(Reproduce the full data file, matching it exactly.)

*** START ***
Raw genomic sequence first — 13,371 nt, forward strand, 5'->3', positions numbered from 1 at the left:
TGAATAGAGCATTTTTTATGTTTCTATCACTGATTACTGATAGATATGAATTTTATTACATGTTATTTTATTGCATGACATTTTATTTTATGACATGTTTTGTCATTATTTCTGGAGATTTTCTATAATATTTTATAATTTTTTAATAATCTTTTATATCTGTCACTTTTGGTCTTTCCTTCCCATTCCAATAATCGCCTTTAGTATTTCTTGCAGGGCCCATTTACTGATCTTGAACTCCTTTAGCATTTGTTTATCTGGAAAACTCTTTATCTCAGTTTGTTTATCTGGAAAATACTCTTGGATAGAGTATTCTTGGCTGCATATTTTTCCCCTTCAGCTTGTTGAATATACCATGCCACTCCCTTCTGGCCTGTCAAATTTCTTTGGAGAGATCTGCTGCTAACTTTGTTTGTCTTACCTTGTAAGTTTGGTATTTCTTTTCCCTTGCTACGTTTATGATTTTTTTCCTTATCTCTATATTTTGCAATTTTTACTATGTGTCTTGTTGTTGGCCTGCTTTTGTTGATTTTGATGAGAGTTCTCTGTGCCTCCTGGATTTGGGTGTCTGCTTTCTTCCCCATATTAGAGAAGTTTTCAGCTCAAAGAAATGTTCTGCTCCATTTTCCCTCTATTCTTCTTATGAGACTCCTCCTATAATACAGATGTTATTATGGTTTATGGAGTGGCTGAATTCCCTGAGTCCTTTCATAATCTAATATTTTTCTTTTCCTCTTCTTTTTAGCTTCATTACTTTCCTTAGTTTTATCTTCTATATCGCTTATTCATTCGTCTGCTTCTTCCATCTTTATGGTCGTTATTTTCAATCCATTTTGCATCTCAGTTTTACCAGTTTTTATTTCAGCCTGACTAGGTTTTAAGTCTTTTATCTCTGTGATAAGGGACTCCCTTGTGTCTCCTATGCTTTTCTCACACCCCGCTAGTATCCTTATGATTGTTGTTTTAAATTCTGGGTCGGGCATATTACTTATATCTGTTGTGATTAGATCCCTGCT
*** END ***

Raw genomic sequence first — 13,371 nt, forward strand, 5'->3', positions numbered from 1 at the left:
TGAATAGAGCATTTTTTATGTTTCTATCACTGATTACTGATAGATATGAATTTTATTACATGTTATTTTATTGCATGACATTTTATTTTATGACATGTTTTGTCATTATTTCTGGAGATTTTCTATAATATTTTATAATTTTTTAATAATCTTTTATATCTGTCACTTTTGGTCTTTCCTTCCCATTCCAATAATCGCCTTTAGTATTTCTTGCAGGGCCCATTTACTGATCTTGAACTCCTTTAGCATTTGTTTATCTGGAAAACTCTTTATCTCAGTTTGTTTATCTGGAAAATACTCTTGGATAGAGTATTCTTGGCTGCATATTTTTCCCCTTCAGCTTGTTGAATATACCATGCCACTCCCTTCTGGCCTGTCAAATTTCTTTGGAGAGATCTGCTGCTAACTTTGTTTGTCTTACCTTGTAAGTTTGGTATTTCTTTTCCCTTGCTACGTTTATGATTTTTTTCCTTATCTCTATATTTTGCAATTTTTACTATGTGTCTTGTTGTTGGCCTGCTTTTGTTGATTTTGATGAGAGTTCTCTGTGCCTCCTGGATTTGGGTGTCTGCTTTCTTCCCCATATTAGAGAAGTTTTCAGCTCAAAGAAATGTTCTGCTCCATTTTCCCTCTATTCTTCTTATGAGACTCCTCCTATAATACAGATGTTATTATGGTTTATGGAGTGGCTGAATTCCCTGAGTCCTTTCATAATCTAATATTTTTCTTTTCCTCTTCTTTTTAGCTTCATTACTTTCCTTAGTTTTATCTTCTATATCGCTTATTCATTCGTCTGCTTCTTCCATCTTTATGGTCGTTATTTTCAATCCATTTTGCATCTCAGTTTTACCAGTTTTTATTTCAGCCTGACTAGGTTTTAAGTCTTTTATCTCTGTGATAAGGGACTCCCTTGTGTCTCCTATGCTTTTCTCACACCCCGCTAGTATCCTTATGATTGTTGTTTTAAATTCTGGGTCGGGCATATTACTTATATCTGTTGTGATTAGATCCCTGCT